23. The two wings of the building act as two limbs of the balance. These two limbs end with two semi-circular hooks that represent the pans of the balance and are separated by the garden with trees. The centres of the two semi-circular pans connect to a centrally placed statue of ‘Mother and Child’ in the garden.

  24. The central wing is comprised of five courtrooms, the CJI’s courtroom, with two courtrooms on either side.

  25. Two new wings, the East Wing and the West Wing, were added to the rear of the complex in 1979, having two courtrooms each, thus taking the total courtrooms to nine. Again a second extension was made in 1994 that further added six more courts, three each to both the wings that finally connected the East and West wings that took the total number of courtrooms to fifteen.

  26. It is an Italian Renaissance church in Vatican City in the Rome, which was completed in the year 1626 and adopts the architectural style of Renaissance and Baroque.

  27. In conversation with the Additional Director General (Architecture), Central Public Works Department, New Delhi, the author was informed that the architecture of the Supreme Court’s building was inspired by the design of the St. Peter’s Basilica.

  28. Judges enter into courtrooms from exclusive gates that lie adjacent to the Judges’ bench.

  29. Piyel Haldar has used this in Kantian terms for a ‘surrounding framework of law’. It means something that is supplementary to a larger work or accessory to a main work or subject [29].

  30. ‘Liminal space’ has been defined by Kim Dovey as —a space ‘between’ functions where the flows of information are as unpredictable as the flows of people and acts as a site for a situation where certain things may be said that may remain unsaid in other contexts, and where certain people may speak who may not otherwise be heard [20].

  31. Outsider can be understood here either as a member of general public or any other person who could not get access to the Court main building because of the procedural cum administrative reasons.

  32. The procedure, to get photo entry pass issued from the Reception Counters, asks for the court name and item number for which the concerned person wants access to the Court building, the photocopy of a photo identity proof and signature of an AOR/advocate/concerned officer [80].

  33. Here, ‘hierarchical’ has been used in terms of their distance from the courtrooms.

  34. The Court premises was declared a High Security Zone in the year 2007 in the wake of the bomb blasts that took place in the court premises across Uttar Pradesh in the same year. The purpose, of course, was to ensure greater security within Court. After this beefed-up security, one has to go through two-full checks prior to entering the court premises and one body frisking just outside the gate of respective courtrooms.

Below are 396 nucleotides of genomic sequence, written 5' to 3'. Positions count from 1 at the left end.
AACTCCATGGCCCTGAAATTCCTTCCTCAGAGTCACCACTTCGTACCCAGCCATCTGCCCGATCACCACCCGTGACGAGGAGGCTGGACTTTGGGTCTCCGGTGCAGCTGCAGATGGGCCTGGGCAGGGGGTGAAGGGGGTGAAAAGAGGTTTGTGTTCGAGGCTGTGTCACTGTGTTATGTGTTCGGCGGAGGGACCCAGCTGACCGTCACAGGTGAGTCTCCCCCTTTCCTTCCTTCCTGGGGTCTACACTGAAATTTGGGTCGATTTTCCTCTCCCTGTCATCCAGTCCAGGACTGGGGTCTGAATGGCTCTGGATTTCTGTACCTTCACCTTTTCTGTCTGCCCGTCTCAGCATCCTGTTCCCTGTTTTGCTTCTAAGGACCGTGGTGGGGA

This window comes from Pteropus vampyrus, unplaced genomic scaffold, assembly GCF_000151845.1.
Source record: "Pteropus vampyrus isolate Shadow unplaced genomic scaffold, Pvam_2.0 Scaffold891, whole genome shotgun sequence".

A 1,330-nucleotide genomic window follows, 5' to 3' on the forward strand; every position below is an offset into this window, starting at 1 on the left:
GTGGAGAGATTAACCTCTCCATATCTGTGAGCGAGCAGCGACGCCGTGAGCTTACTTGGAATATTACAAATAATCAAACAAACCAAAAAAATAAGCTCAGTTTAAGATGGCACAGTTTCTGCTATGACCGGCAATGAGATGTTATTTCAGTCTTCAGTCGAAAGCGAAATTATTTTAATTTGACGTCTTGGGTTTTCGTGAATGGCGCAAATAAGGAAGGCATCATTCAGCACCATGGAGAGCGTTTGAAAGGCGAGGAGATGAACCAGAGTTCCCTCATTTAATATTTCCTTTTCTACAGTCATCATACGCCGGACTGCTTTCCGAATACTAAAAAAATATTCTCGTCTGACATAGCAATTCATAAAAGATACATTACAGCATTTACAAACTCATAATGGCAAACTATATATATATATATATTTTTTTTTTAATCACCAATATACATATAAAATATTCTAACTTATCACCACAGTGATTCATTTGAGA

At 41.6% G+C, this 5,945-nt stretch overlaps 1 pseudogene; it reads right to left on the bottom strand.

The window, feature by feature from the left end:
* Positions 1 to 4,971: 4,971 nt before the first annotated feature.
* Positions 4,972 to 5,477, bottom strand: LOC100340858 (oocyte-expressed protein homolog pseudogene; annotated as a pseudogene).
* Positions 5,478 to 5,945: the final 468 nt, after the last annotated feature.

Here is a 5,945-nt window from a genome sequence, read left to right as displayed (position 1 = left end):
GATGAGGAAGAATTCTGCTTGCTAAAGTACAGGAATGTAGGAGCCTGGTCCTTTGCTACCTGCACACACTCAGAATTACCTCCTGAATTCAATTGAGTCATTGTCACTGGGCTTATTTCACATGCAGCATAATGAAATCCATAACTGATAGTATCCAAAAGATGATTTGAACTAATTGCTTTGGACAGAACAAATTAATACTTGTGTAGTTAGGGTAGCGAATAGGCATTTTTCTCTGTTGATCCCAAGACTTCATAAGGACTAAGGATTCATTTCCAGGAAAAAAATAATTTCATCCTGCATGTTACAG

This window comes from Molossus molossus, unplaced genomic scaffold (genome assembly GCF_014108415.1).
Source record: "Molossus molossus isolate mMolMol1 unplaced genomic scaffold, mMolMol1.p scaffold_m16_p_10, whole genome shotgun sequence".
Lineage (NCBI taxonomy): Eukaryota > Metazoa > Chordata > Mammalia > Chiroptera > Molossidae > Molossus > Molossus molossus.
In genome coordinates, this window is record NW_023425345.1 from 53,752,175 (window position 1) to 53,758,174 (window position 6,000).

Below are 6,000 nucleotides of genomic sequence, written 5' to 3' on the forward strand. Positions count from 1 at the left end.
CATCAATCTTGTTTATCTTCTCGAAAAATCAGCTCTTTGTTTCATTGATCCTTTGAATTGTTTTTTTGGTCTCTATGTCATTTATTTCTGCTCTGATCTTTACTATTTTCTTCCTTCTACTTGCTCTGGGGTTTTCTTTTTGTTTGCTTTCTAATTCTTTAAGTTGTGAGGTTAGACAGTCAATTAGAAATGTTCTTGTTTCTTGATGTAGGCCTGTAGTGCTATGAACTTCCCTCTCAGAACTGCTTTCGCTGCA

35. See, Architecture of the US Supreme Court building, Figure 33 [72]; Haldar has mentioned the grand stairway of the Israeli Supreme Court [29, p. 193]; Ahl and Tieben’s arguments on staircase in the buildings of Chinese courts [1].

  36. Suo Motu v. P. C. Pandya, 2005 Cri. L. J. 3567.

  37. Section III of the Flag Code of India, 2002, relates to display of national flag by Central and State governments and their organizations and agencies. It says that ‘where the practice is to fly the Flag on any public building, it shall be flown on that building on all days including Sundays and holidays and, except as provided in this Code, it shall be flown from sun-rise to sun-set irrespective of weather conditions. The Flag may be flown on such a building at night also but this should be only on very special occasions’. It further says it should occupy the position of honour and be distinctly placed.

  38. The details about the Court’s logo present on the website of the Supreme Court as well as its recently published annual report wrongly says that it means ‘Truth alone I uphold’.

  39. It is a mantra taken from the ancient Indian scripture ‘Mundaka Upanishad’. After India got independence, it was adopted as the national motto of India. It has been inscribed in script at the base of the Indian National Emblem.

  40. In the year 2013, two RTI applications were made to the Court to know the purpose of using different expression (shloka) for its logo rather than the one adopted by the Government of India for the National Emblem. After the applicants did not get any reply from the Court, appeals were filed to the CIC, which thereafter ordered the Court to reply the appellants with relevant information within 15 days. See, Swami Mrigendra Saraswati v. CPIO, Supreme Court of India, New Delhi, File No. CIC/SM/A/2012/001069, decided on 6 March 2013; Rahul Mohod v. CPIO, Supreme Court of India, New Delhi, File No. CIC/SM/A/2012/001491, decided on 22 March 2013.